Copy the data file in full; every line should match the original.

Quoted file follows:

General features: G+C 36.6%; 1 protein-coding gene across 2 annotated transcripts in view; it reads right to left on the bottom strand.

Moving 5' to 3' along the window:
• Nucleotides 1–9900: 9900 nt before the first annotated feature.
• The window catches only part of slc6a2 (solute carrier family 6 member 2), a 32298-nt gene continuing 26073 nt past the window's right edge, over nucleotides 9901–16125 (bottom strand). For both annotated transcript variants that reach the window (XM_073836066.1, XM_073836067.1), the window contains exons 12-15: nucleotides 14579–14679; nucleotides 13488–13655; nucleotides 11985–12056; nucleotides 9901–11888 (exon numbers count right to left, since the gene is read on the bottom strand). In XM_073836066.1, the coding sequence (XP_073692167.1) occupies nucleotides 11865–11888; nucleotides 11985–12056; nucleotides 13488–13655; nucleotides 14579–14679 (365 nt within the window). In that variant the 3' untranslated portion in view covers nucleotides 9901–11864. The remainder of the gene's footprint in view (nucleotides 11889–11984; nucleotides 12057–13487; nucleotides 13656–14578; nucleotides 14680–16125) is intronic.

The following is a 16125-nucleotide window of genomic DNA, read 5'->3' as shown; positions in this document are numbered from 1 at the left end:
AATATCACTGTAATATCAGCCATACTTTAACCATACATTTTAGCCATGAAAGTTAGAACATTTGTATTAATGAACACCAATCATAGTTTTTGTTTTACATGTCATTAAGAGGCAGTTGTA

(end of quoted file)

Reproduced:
General features: G+C 36.6%; 1 protein-coding gene across 2 annotated transcripts in view; it reads right to left on the bottom strand.

Moving 5' to 3' along the window:
• Nucleotides 1–9900: 9900 nt before the first annotated feature.
• The window catches only part of slc6a2 (solute carrier family 6 member 2), a 32298-nt gene continuing 26073 nt past the window's right edge, over nucleotides 9901–16125 (bottom strand). For both annotated transcript variants that reach the window (XM_073836066.1, XM_073836067.1), the window contains exons 12-15: nucleotides 14579–14679; nucleotides 13488–13655; nucleotides 11985–12056; nucleotides 9901–11888 (exon numbers count right to left, since the gene is read on the bottom strand). In XM_073836066.1, the coding sequence (XP_073692167.1) occupies nucleotides 11865–11888; nucleotides 11985–12056; nucleotides 13488–13655; nucleotides 14579–14679 (365 nt within the window). In that variant the 3' untranslated portion in view covers nucleotides 9901–11864. The remainder of the gene's footprint in view (nucleotides 11889–11984; nucleotides 12057–13487; nucleotides 13656–14578; nucleotides 14680–16125) is intronic.

The following is a 16125-nucleotide window of genomic DNA, read 5'->3' as shown; positions in this document are numbered from 1 at the left end:
AATATCACTGTAATATCAGCCATACTTTAACCATACATTTTAGCCATGAAAGTTAGAACATTTGTATTAATGAACACCAATCATAGTTTTTGTTTTACATGTCATTAAGAGGCAGTTGTA